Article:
Three men linked to al-Qaeda used extremist websites to incite Muslims to join a violent holy war against non-believers, a court has heard.
The three men are accused of "close affiliation" with al-Qaeda
Younis Tsouli, Waseem Mughal and Tariq Al-Daour used the internet to encourage others to follow the views of Osama Bin Laden, Woolwich Crown Court was told.
The court heard the men, from west London and Kent, believed there was a "global conspiracy" to eradicate Islam.
The men, all in their 20s, deny charges under the 2000 Terrorism Act.
'Close to al-Qaeda'
Mark Ellison, prosecuting, said "behind the apparent outward normality of their daily lives" the three men "firmly believed and supported and set about inciting others to follow an extreme ideology of violent holy war against so-called disbelievers".
"It's the ideology of, most notoriously, Osama Bin Laden and al-Qaeda," he said.
The court was told that the three men had a "particularly close affiliation" with al-Qaeda in Iraq.
Mr Ellison said for those following these extremist views, disbelievers or "kuffars" fell into four groups.
The first two were America, Israel and their allies and individuals or organisations that supported their governments, including voters who elected them.
The third was all Muslim countries who did not govern "by Allah's law alone", along with those who supported them, and the last was any organisation which sought to determine the affairs of Muslim countries, such as the United Nations.
In a series of raids on the homes of the three defendants on 21 October 2005, police seized computers, notebooks and digital material.
The court was told that among the items found at the home of Mr Tsouli, 23, who was born in Morocco, was a handwritten list of e-mail addresses and websites linking all three men to the administration of extremist websites.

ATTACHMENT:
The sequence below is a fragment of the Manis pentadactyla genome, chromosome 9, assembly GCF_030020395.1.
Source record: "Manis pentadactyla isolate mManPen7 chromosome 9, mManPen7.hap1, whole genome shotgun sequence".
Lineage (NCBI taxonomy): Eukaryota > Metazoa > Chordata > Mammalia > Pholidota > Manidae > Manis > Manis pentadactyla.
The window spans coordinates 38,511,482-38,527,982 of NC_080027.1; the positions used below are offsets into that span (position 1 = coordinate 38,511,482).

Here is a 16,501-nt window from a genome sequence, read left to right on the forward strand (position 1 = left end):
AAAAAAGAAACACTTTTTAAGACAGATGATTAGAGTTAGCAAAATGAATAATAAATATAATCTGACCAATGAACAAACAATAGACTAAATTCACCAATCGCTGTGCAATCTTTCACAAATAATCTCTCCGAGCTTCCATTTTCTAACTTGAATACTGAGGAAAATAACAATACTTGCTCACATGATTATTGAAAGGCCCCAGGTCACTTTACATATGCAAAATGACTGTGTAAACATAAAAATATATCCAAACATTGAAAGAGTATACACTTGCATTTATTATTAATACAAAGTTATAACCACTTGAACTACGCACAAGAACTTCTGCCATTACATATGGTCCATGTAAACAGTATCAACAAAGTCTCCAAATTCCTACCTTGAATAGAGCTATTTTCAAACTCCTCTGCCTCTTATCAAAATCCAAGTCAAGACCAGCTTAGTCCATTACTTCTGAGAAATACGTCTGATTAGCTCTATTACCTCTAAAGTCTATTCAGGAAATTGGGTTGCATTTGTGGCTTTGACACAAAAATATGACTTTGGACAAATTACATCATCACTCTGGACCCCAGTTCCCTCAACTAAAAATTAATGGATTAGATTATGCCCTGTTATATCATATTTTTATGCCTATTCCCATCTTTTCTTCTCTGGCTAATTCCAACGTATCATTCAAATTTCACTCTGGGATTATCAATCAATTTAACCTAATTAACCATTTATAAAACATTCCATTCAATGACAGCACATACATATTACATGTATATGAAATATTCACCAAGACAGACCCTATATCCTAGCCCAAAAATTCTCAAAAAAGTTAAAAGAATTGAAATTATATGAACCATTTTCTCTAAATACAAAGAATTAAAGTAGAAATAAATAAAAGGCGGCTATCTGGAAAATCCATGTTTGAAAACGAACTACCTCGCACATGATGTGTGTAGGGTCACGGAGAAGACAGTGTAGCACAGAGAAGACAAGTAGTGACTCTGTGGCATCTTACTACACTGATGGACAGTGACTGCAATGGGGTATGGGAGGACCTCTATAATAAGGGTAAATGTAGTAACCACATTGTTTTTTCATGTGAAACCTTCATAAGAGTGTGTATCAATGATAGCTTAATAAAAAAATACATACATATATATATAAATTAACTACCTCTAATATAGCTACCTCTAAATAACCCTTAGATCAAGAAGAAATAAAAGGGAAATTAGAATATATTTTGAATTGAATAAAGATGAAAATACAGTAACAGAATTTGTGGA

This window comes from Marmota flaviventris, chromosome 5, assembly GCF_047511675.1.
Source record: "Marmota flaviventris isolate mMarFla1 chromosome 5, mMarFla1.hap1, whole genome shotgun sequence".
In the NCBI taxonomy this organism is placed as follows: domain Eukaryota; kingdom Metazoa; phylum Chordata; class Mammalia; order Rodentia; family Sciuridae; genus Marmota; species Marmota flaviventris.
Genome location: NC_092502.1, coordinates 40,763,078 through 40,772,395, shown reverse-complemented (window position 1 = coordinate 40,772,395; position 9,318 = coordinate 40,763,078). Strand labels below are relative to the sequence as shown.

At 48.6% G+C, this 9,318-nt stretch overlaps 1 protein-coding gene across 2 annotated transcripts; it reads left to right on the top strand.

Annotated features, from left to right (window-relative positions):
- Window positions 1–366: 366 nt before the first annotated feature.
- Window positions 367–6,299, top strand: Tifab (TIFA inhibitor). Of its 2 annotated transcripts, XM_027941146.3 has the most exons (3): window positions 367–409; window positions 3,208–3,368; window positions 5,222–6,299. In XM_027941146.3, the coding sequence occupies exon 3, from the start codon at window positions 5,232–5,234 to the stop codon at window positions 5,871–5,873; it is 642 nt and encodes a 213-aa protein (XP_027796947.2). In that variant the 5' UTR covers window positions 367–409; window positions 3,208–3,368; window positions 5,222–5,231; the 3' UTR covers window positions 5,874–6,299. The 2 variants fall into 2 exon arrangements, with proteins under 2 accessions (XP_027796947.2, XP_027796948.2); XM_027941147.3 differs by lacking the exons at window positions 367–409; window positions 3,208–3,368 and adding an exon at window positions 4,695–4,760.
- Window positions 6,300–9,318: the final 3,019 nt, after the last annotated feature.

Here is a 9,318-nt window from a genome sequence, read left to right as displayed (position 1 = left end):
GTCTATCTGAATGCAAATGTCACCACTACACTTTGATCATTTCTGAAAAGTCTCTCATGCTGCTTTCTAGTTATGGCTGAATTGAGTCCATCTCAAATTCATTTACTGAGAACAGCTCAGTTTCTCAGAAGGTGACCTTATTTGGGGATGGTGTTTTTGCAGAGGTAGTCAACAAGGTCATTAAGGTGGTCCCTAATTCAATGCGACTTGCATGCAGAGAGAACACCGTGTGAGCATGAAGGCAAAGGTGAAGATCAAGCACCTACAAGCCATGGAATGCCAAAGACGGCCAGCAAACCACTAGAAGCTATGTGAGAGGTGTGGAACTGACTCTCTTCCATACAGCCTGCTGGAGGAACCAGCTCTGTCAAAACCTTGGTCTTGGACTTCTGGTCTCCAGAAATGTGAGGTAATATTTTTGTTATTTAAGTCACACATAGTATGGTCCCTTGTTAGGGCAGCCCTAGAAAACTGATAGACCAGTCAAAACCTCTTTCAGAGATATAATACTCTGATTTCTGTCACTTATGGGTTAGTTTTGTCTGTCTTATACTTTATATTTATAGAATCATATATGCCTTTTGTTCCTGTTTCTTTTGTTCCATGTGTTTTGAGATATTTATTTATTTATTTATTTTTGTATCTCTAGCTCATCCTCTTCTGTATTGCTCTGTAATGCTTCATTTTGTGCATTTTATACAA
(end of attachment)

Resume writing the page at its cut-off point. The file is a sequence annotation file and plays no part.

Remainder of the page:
It is also alleged that a leaflet on using rocket-propelled grenades and pages from The Book of Jihad were also found at the home of Mr Al-Daour, 21, who was born in the United Arab Emirates.
Footage of UK engineer Ken Bigley pleading for his life and American hostages Daniel Pearl and Nick Berg being killed was also found, the court heard.
Each defendant had in his possession a "significant quantity" of material promoting holy war, Mr Ellison said.
The significance lay "in the nature of that material in terms of its usefulness to someone preparing or committing an act of terrorism... or as to whether the defendants incited others to commit acts of terrorism as charged", he said.
The court was also told that Mr Tsouli and Mr Mughal, 24, who was born in Britain, were part of a plot to commit murder in Bosnia after becoming involved with two Bosnian men arrested in October 2005.
In a video, the Bosnian men, who allegedly had a suicide belt, said they were ready to attack "kuffars" who were killing Muslims in Iraq, Afghanistan and Chechnya, the court heard.
The jury was later shown an hour-long film called The 19 Martyrs about the 11 September 2001 attacks on New York, which was narrated by Osama Bin Laden and was claimed to have been found at Mr Al-Daour's home.
Mr Tsouli, from Shepherd's Bush, west London, Mr Mughal, from Chatham, Kent, and Mr Al-Daour, from Bayswater, west London, all deny inciting others to commit an act of terrorism wholly or partly outside the UK.
Mr Tsouli and Mr Mughal also deny charges of conspiracy to murder.
Mr Al-Daour has also pleaded not guilty to conspiring with others to defraud banks, credit card companies and charge card companies.
The trial was adjourned until Tuesday.